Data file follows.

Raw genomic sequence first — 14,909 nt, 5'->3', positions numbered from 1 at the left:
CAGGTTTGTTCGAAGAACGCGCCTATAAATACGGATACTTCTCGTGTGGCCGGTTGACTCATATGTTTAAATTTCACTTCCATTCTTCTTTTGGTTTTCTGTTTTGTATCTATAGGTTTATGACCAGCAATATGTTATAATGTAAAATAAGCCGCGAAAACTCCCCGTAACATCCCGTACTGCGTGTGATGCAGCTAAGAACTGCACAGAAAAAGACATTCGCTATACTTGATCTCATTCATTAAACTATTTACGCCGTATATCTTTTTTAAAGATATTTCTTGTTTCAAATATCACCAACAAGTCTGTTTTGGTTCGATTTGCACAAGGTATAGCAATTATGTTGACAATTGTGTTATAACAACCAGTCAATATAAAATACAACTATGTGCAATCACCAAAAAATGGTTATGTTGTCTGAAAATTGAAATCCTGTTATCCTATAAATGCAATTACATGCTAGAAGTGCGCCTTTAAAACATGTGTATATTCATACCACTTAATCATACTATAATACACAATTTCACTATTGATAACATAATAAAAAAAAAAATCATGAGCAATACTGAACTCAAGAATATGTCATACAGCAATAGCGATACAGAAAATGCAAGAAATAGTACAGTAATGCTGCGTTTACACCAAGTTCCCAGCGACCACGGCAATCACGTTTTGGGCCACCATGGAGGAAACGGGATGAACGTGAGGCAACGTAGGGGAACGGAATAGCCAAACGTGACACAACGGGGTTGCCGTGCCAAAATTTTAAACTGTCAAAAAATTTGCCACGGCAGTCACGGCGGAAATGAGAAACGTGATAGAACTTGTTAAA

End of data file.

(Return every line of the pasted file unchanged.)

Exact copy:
Raw genomic sequence first — 14,909 nt, 5'->3', positions numbered from 1 at the left:
CAGGTTTGTTCGAAGAACGCGCCTATAAATACGGATACTTCTCGTGTGGCCGGTTGACTCATATGTTTAAATTTCACTTCCATTCTTCTTTTGGTTTTCTGTTTTGTATCTATAGGTTTATGACCAGCAATATGTTATAATGTAAAATAAGCCGCGAAAACTCCCCGTAACATCCCGTACTGCGTGTGATGCAGCTAAGAACTGCACAGAAAAAGACATTCGCTATACTTGATCTCATTCATTAAACTATTTACGCCGTATATCTTTTTTAAAGATATTTCTTGTTTCAAATATCACCAACAAGTCTGTTTTGGTTCGATTTGCACAAGGTATAGCAATTATGTTGACAATTGTGTTATAACAACCAGTCAATATAAAATACAACTATGTGCAATCACCAAAAAATGGTTATGTTGTCTGAAAATTGAAATCCTGTTATCCTATAAATGCAATTACATGCTAGAAGTGCGCCTTTAAAACATGTGTATATTCATACCACTTAATCATACTATAATACACAATTTCACTATTGATAACATAATAAAAAAAAAAATCATGAGCAATACTGAACTCAAGAATATGTCATACAGCAATAGCGATACAGAAAATGCAAGAAATAGTACAGTAATGCTGCGTTTACACCAAGTTCCCAGCGACCACGGCAATCACGTTTTGGGCCACCATGGAGGAAACGGGATGAACGTGAGGCAACGTAGGGGAACGGAATAGCCAAACGTGACACAACGGGGTTGCCGTGCCAAAATTTTAAACTGTCAAAAAATTTGCCACGGCAGTCACGGCGGAAATGAGAAACGTGATAGAACTTGTTAAA